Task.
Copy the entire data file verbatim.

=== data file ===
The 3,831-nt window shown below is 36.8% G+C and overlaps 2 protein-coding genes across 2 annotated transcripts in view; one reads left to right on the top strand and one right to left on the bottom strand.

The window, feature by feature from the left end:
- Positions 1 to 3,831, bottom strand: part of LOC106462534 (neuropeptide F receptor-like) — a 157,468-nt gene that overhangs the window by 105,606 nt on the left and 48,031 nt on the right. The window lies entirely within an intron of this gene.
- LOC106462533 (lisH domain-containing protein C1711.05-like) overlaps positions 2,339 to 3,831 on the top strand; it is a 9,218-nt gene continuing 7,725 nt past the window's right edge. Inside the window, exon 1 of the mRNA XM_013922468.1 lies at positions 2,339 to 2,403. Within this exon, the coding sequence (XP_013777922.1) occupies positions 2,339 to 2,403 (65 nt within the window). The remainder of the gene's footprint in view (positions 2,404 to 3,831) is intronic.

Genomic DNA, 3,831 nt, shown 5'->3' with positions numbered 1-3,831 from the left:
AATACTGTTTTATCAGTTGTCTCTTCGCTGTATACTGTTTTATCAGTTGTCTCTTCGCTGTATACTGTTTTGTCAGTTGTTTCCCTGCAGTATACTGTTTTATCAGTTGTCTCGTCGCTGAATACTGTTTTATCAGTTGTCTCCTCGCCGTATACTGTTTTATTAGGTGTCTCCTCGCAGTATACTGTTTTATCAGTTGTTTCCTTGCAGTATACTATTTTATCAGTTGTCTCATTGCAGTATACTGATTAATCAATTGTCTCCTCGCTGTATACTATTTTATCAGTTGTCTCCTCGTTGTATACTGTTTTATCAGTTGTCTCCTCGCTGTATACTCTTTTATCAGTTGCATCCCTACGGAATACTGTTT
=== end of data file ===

The 3,831-nt window shown below is 36.8% G+C and overlaps 2 protein-coding genes across 2 annotated transcripts in view; one reads left to right on the top strand and one right to left on the bottom strand.

The window, feature by feature from the left end:
- Positions 1 to 3,831, bottom strand: part of LOC106462534 (neuropeptide F receptor-like) — a 157,468-nt gene that overhangs the window by 105,606 nt on the left and 48,031 nt on the right. The window lies entirely within an intron of this gene.
- LOC106462533 (lisH domain-containing protein C1711.05-like) overlaps positions 2,339 to 3,831 on the top strand; it is a 9,218-nt gene continuing 7,725 nt past the window's right edge. Inside the window, exon 1 of the mRNA XM_013922468.1 lies at positions 2,339 to 2,403. Within this exon, the coding sequence (XP_013777922.1) occupies positions 2,339 to 2,403 (65 nt within the window). The remainder of the gene's footprint in view (positions 2,404 to 3,831) is intronic.

Genomic DNA, 3,831 nt, shown 5'->3' with positions numbered 1-3,831 from the left:
AATACTGTTTTATCAGTTGTCTCTTCGCTGTATACTGTTTTATCAGTTGTCTCTTCGCTGTATACTGTTTTGTCAGTTGTTTCCCTGCAGTATACTGTTTTATCAGTTGTCTCGTCGCTGAATACTGTTTTATCAGTTGTCTCCTCGCCGTATACTGTTTTATTAGGTGTCTCCTCGCAGTATACTGTTTTATCAGTTGTTTCCTTGCAGTATACTATTTTATCAGTTGTCTCATTGCAGTATACTGATTAATCAATTGTCTCCTCGCTGTATACTATTTTATCAGTTGTCTCCTCGTTGTATACTGTTTTATCAGTTGTCTCCTCGCTGTATACTCTTTTATCAGTTGCATCCCTACGGAATACTGTTT